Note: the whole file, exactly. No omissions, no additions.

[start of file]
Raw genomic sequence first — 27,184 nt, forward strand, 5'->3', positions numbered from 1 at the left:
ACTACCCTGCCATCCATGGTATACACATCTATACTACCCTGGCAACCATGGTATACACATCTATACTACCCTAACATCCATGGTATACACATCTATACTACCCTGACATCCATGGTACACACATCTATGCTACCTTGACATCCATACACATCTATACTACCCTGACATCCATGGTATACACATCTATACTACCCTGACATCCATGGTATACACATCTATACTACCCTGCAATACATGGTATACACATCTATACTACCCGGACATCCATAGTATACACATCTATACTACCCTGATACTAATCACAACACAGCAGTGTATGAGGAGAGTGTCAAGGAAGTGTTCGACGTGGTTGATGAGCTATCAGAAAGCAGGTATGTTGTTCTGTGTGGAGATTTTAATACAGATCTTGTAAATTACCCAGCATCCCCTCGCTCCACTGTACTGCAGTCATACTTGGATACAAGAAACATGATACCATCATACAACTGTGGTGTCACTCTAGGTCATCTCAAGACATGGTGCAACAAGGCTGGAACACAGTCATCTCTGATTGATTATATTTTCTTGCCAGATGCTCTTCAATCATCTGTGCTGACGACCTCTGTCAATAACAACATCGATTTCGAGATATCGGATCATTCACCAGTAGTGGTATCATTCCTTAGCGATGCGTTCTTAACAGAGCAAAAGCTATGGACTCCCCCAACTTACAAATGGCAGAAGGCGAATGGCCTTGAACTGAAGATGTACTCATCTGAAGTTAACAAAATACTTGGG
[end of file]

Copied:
Raw genomic sequence first — 27,184 nt, forward strand, 5'->3', positions numbered from 1 at the left:
ACTACCCTGCCATCCATGGTATACACATCTATACTACCCTGGCAACCATGGTATACACATCTATACTACCCTAACATCCATGGTATACACATCTATACTACCCTGACATCCATGGTACACACATCTATGCTACCTTGACATCCATACACATCTATACTACCCTGACATCCATGGTATACACATCTATACTACCCTGACATCCATGGTATACACATCTATACTACCCTGCAATACATGGTATACACATCTATACTACCCGGACATCCATAGTATACACATCTATACTACCCTGATACTAATCACAACACAGCAGTGTATGAGGAGAGTGTCAAGGAAGTGTTCGACGTGGTTGATGAGCTATCAGAAAGCAGGTATGTTGTTCTGTGTGGAGATTTTAATACAGATCTTGTAAATTACCCAGCATCCCCTCGCTCCACTGTACTGCAGTCATACTTGGATACAAGAAACATGATACCATCATACAACTGTGGTGTCACTCTAGGTCATCTCAAGACATGGTGCAACAAGGCTGGAACACAGTCATCTCTGATTGATTATATTTTCTTGCCAGATGCTCTTCAATCATCTGTGCTGACGACCTCTGTCAATAACAACATCGATTTCGAGATATCGGATCATTCACCAGTAGTGGTATCATTCCTTAGCGATGCGTTCTTAACAGAGCAAAAGCTATGGACTCCCCCAACTTACAAATGGCAGAAGGCGAATGGCCTTGAACTGAAGATGTACTCATCTGAAGTTAACAAAATACTTGGG